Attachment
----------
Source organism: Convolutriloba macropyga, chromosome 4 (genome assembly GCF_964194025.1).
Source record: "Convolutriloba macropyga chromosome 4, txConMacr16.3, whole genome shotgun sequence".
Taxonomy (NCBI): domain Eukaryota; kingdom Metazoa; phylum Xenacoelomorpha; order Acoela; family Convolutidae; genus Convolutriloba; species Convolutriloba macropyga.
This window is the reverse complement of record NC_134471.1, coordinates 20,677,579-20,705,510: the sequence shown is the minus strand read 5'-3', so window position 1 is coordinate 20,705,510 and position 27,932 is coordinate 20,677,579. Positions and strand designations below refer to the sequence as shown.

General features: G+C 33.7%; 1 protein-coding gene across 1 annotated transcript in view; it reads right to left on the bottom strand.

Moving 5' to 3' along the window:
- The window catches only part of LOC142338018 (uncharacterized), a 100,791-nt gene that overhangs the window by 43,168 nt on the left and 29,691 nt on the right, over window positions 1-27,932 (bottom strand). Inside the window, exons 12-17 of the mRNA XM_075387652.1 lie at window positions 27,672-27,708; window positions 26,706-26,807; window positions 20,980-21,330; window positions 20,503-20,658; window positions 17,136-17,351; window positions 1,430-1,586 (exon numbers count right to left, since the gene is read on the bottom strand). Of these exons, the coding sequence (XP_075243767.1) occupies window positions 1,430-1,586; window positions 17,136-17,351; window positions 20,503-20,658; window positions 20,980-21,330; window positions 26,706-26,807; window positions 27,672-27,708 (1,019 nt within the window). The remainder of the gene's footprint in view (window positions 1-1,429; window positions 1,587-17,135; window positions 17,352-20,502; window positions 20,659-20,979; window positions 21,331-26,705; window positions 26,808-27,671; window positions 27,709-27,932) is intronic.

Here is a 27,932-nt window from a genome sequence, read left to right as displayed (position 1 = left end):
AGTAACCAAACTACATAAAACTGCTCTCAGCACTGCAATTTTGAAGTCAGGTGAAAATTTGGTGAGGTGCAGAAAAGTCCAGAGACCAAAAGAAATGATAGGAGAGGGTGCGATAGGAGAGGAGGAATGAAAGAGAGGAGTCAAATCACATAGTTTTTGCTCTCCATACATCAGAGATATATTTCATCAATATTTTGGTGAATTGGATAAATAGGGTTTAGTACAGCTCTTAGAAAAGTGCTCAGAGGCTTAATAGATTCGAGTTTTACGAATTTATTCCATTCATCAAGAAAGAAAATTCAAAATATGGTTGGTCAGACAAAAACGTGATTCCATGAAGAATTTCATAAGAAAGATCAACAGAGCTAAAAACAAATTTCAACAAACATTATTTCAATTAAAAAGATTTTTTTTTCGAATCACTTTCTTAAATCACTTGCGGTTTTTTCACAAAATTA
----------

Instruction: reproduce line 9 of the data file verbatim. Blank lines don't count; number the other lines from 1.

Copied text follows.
AGTAACCAAACTACATAAAACTGCTCTCAGCACTGCAATTTTGAAGTCAGGTGAAAATTTGGTGAGGTGCAGAAAAGTCCAGAGACCAAAAGAAATGATAGGAGAGGGTGCGATAGGAGAGGAGGAATGAAAGAGAGGAGTCAAATCACATAGTTTTTGCTCTCCATACATCAGAGATATATTTCATCAATATTTTGGTGAATTGGATAAATAGGGTTTAGTACAGCTCTTAGAAAAGTGCTCAGAGGCTTAATAGATTCGAGTTTTACGAATTTATTCCATTCATCAAGAAAGAAAATTCAAAATATGGTTGGTCAGACAAAAACGTGATTCCATGAAGAATTTCATAAGAAAGATCAACAGAGCTAAAAACAAATTTCAACAAACATTATTTCAATTAAAAAGATTTTTTTTTCGAATCACTTTCTTAAATCACTTGCGGTTTTTTCACAAAATTA